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ERC

INTERACTINGMICROBES Report Summary

Project ID: 242670
Funded under: FP7-IDEAS-ERC
Country: United Kingdom

Final Report Summary - INTERACTINGMICROBES (Social Interactions in Microbes)

Microorganisms affect almost every aspect of our lives. They live on, in and around us and can affect us is both positive and negative ways. On the positive side, microbes live in our gut and help us to digest food, they break down our waste and they provide a wide range of industrial functions to produce foods like bread and yogurt. Where microbes live, they commonly live in dense communities that contain many genetically different species and strains. However, the typical methods in microbiology study a single genotype in isolation. The central hypothesis underlying our ERC grant is that genetic diversity in microbial groups has strong interactive effects on cells that cannot be understood by studying genotypes in isolation. The project had three aims that tests this hypothesis at the three different levels of genetic diversity found in natural cellular groups and communities.

Objective 1: The effect of mutational diversity on cellular groups. We combined evolutionary logic with computational models of microbial groups to investigate the effect of genetic diversity on microbial groups. This predicts that genetic diversity will generate competition among strains that affects many microbial traits. We established two highly-tractable empirical systems to test these predictions, polymer production in the bacterium Pseudomonas fluorescens, and aggregation behaviour in the yeast Saccharomyces cerevisiae.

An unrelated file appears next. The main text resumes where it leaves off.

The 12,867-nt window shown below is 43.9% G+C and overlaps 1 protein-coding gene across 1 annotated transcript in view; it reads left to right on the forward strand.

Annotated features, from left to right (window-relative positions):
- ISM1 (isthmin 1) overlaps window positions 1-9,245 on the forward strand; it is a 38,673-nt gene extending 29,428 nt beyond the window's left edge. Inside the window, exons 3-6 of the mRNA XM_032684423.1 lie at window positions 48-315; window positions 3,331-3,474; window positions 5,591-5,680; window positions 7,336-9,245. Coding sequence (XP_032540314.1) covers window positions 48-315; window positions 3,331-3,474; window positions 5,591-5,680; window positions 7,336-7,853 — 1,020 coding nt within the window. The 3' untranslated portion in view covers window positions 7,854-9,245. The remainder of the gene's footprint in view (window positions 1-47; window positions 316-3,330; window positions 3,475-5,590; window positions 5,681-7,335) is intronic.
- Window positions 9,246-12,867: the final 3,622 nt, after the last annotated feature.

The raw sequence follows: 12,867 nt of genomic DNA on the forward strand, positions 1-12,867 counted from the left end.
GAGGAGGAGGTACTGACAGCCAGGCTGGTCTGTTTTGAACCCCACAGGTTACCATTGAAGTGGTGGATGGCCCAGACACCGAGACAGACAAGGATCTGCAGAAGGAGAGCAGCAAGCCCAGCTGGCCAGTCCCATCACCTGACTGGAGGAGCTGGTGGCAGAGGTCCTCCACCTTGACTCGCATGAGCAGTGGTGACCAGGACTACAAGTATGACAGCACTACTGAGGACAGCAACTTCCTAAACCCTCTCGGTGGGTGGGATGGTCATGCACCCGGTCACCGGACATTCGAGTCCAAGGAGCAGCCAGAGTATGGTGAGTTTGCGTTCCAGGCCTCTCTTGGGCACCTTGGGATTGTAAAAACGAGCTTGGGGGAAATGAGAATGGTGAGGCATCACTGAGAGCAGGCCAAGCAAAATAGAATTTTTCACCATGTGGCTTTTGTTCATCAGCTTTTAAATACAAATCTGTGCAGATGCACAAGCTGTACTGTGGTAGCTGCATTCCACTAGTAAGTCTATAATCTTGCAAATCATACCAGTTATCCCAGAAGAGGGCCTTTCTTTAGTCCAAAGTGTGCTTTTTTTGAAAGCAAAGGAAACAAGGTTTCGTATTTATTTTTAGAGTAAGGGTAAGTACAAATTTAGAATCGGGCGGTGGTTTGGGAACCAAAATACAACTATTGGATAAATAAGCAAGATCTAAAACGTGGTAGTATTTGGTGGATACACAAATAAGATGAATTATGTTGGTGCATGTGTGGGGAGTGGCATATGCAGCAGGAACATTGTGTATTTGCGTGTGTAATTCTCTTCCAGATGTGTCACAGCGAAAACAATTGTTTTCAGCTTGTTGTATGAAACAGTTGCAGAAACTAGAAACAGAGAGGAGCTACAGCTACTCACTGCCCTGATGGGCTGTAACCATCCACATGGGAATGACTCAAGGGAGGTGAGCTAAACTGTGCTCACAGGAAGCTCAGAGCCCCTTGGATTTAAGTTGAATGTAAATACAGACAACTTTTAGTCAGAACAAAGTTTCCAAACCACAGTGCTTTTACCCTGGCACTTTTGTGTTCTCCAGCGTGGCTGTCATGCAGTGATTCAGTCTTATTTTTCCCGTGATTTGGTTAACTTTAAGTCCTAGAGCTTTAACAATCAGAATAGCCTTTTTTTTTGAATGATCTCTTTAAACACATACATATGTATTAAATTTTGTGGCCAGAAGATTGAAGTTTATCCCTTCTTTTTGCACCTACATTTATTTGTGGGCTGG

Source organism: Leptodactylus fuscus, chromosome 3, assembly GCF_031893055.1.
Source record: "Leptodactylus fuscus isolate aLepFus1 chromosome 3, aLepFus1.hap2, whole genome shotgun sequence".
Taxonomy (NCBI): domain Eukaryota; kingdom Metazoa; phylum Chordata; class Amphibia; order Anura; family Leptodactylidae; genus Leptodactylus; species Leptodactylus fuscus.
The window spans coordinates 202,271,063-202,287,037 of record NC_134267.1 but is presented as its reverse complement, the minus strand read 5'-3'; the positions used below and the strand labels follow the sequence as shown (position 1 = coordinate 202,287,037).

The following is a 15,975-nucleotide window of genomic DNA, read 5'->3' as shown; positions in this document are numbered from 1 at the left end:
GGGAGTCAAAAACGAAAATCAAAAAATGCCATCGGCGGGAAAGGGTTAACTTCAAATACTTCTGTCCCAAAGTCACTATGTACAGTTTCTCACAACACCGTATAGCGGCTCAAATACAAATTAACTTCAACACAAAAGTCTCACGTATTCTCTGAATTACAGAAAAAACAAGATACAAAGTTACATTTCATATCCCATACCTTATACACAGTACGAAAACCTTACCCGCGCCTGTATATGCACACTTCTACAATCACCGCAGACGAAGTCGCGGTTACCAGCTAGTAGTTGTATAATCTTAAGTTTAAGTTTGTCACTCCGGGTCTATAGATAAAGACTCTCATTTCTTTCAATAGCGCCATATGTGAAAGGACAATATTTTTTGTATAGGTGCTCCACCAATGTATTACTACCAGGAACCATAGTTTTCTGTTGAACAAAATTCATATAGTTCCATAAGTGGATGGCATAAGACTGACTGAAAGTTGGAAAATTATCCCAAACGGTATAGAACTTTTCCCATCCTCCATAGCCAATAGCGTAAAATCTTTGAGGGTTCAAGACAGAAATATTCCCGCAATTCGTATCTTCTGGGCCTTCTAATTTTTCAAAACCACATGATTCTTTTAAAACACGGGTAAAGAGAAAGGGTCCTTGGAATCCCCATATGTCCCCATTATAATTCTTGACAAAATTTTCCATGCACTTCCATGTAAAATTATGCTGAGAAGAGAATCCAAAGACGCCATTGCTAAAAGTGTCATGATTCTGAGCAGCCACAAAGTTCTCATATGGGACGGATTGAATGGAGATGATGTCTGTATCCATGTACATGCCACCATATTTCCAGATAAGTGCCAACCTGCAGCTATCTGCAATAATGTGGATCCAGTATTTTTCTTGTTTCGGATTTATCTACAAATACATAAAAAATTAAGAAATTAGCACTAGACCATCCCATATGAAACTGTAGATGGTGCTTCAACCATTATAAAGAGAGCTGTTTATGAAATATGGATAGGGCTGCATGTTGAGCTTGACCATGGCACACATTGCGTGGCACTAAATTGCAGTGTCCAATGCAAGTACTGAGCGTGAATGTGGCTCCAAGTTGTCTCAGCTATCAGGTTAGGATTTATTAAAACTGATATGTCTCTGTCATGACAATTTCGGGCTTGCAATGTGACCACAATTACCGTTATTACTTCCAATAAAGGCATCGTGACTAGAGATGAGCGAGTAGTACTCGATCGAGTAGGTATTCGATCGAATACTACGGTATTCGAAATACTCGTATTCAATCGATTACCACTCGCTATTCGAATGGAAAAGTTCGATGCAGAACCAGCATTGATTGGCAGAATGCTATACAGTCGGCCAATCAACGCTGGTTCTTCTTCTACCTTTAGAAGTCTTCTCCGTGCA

Objective 2: The effect of strain diversity on cellular groups. In natural systems, including infections, microbes commonly mix with other strains of their species. However, the effects of this diversity are poorly understood. We developed a set of assays to investigate the effects of strain and species mixing centred upon Pseudomonas aeruginosa; a pathogenic bacterium that commonly infects people in hospitals, where it is associated with patient mortality. Our approach combines basic microbiology with genomics to characterize the mechanisms underlying the responses of P. aeruginosa strains to one another. We discovered a diverse range of strong responses of one strain to other strains, including increase biofilm formation, which are consistent with bacteria evolving to upregulate both attack and defence upon detection of other strains.

Objective 3: The effect of species diversity on cellular communities. At their most diverse, microbial groups can contain hundreds of different species that interact in a complex ecological network. Again, the effects of this diversity are currently very poorly understood. We have dissected this complexity in two ways. Firstly, we have published a new body of theory and a conceptual framework for understanding interactions between species. In addition, we have studied empirically how species interact with one another in laboratory experiments. This work revealed that ecological competition is the typical outcome of interactions between different microbial species and it offers new insights on how we might engineer microbial communities for our own advantage.

Reported by

THE CHANCELLOR, MASTERS AND SCHOLARS OF THE UNIVERSITY OF OXFORD
United Kingdom
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